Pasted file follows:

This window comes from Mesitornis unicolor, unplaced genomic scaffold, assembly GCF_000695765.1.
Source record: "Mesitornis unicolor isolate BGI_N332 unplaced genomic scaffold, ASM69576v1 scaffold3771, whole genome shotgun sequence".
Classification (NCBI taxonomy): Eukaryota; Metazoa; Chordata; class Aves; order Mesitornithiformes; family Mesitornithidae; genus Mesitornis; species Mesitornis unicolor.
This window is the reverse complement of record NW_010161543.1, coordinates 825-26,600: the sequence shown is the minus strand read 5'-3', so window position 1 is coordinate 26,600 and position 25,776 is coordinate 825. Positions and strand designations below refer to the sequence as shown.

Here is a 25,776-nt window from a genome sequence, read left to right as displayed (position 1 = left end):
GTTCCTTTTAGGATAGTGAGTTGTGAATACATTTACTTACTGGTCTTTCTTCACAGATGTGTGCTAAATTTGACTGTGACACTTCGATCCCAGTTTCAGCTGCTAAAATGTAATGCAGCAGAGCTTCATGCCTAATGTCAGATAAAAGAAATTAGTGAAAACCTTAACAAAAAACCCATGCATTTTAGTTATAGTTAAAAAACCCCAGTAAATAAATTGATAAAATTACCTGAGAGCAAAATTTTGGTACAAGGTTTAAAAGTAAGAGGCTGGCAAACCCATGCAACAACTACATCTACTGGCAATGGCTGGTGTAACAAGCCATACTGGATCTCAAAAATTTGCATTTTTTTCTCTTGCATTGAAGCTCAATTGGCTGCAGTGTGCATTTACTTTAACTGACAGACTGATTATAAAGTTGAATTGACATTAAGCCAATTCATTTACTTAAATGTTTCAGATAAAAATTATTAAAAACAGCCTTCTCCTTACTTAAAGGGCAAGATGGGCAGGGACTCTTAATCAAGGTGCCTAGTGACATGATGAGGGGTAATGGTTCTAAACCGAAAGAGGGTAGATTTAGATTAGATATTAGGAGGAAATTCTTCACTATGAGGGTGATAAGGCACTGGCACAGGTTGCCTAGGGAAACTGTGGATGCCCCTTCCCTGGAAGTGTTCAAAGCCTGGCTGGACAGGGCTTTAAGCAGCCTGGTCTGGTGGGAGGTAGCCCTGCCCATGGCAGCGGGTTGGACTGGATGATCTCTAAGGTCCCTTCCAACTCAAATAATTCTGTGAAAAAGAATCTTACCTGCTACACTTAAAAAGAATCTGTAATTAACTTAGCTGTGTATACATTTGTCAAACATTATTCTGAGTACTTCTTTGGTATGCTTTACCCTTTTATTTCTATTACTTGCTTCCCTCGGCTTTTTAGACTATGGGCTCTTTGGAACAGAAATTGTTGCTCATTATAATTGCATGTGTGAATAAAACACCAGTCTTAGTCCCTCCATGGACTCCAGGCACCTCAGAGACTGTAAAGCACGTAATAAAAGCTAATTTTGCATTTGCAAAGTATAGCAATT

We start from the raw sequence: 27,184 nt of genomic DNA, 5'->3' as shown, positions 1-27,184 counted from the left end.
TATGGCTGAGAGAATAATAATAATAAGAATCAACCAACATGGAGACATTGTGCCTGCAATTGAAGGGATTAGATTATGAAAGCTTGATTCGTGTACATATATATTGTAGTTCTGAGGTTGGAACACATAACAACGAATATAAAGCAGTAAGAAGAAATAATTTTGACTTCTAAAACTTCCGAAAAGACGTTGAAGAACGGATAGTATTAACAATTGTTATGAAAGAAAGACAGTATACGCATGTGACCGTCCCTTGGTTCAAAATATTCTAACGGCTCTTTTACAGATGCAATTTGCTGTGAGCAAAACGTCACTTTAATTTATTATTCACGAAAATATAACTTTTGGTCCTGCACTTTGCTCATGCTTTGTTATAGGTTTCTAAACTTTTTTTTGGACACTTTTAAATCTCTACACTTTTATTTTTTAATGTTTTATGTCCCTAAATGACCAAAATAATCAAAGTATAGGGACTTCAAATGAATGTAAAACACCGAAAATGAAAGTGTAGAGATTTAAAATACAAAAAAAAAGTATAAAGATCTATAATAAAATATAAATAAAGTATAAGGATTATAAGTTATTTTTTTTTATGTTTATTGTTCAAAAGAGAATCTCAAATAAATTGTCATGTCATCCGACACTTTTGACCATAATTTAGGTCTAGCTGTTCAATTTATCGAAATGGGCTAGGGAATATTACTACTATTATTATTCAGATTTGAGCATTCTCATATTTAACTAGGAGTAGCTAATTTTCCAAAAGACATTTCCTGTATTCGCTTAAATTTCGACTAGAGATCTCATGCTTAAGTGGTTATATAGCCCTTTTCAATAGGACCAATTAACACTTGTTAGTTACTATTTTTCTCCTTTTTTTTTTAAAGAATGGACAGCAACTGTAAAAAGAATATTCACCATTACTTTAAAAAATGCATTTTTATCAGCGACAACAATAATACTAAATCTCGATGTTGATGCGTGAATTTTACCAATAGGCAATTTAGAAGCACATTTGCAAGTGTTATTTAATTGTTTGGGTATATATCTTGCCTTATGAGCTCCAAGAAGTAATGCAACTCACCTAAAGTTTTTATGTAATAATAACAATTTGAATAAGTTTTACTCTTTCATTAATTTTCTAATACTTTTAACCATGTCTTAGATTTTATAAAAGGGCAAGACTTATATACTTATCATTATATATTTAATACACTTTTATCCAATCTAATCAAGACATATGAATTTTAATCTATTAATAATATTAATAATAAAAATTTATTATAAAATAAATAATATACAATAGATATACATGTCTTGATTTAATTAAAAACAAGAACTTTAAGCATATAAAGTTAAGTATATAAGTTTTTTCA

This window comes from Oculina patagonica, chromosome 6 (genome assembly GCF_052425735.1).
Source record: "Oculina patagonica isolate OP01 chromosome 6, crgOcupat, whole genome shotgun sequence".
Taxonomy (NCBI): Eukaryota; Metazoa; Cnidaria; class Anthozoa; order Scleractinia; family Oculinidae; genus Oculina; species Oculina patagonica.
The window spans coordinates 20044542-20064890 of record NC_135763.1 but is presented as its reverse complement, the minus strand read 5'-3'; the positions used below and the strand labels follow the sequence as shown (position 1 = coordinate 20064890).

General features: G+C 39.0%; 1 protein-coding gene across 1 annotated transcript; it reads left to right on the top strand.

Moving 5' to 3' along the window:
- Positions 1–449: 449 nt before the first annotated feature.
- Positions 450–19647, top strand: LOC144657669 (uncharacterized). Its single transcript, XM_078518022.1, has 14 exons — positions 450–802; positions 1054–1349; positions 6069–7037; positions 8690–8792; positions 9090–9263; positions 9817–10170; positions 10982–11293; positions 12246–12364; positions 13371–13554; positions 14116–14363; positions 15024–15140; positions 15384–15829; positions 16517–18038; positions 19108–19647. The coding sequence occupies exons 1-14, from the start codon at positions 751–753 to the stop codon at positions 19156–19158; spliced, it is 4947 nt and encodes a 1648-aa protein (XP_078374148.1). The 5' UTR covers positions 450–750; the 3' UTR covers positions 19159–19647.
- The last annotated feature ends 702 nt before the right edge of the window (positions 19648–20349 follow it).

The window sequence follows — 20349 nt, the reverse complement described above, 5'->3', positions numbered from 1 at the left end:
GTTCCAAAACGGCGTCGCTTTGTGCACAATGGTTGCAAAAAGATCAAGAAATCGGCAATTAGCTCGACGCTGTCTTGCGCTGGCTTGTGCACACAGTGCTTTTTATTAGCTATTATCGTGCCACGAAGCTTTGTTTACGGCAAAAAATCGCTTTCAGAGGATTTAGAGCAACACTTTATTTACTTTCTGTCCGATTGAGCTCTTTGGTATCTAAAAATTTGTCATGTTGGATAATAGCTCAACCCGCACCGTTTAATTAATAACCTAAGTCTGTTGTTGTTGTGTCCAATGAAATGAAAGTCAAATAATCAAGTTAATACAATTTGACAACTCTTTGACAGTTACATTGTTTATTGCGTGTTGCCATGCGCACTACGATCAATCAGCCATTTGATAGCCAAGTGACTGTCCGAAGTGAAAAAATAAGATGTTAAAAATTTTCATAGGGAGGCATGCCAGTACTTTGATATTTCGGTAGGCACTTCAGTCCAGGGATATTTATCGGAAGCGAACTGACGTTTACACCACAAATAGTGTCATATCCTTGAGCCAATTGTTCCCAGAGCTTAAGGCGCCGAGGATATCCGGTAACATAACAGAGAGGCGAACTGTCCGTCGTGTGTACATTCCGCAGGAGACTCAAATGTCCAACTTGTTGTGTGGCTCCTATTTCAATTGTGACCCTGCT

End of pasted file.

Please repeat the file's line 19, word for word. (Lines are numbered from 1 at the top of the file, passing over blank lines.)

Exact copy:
GTTCCAAAACGGCGTCGCTTTGTGCACAATGGTTGCAAAAAGATCAAGAAATCGGCAATTAGCTCGACGCTGTCTTGCGCTGGCTTGTGCACACAGTGCTTTTTATTAGCTATTATCGTGCCACGAAGCTTTGTTTACGGCAAAAAATCGCTTTCAGAGGATTTAGAGCAACACTTTATTTACTTTCTGTCCGATTGAGCTCTTTGGTATCTAAAAATTTGTCATGTTGGATAATAGCTCAACCCGCACCGTTTAATTAATAACCTAAGTCTGTTGTTGTTGTGTCCAATGAAATGAAAGTCAAATAATCAAGTTAATACAATTTGACAACTCTTTGACAGTTACATTGTTTATTGCGTGTTGCCATGCGCACTACGATCAATCAGCCATTTGATAGCCAAGTGACTGTCCGAAGTGAAAAAATAAGATGTTAAAAATTTTCATAGGGAGGCATGCCAGTACTTTGATATTTCGGTAGGCACTTCAGTCCAGGGATATTTATCGGAAGCGAACTGACGTTTACACCACAAATAGTGTCATATCCTTGAGCCAATTGTTCCCAGAGCTTAAGGCGCCGAGGATATCCGGTAACATAACAGAGAGGCGAACTGTCCGTCGTGTGTACATTCCGCAGGAGACTCAAATGTCCAACTTGTTGTGTGGCTCCTATTTCAATTGTGACCCTGCT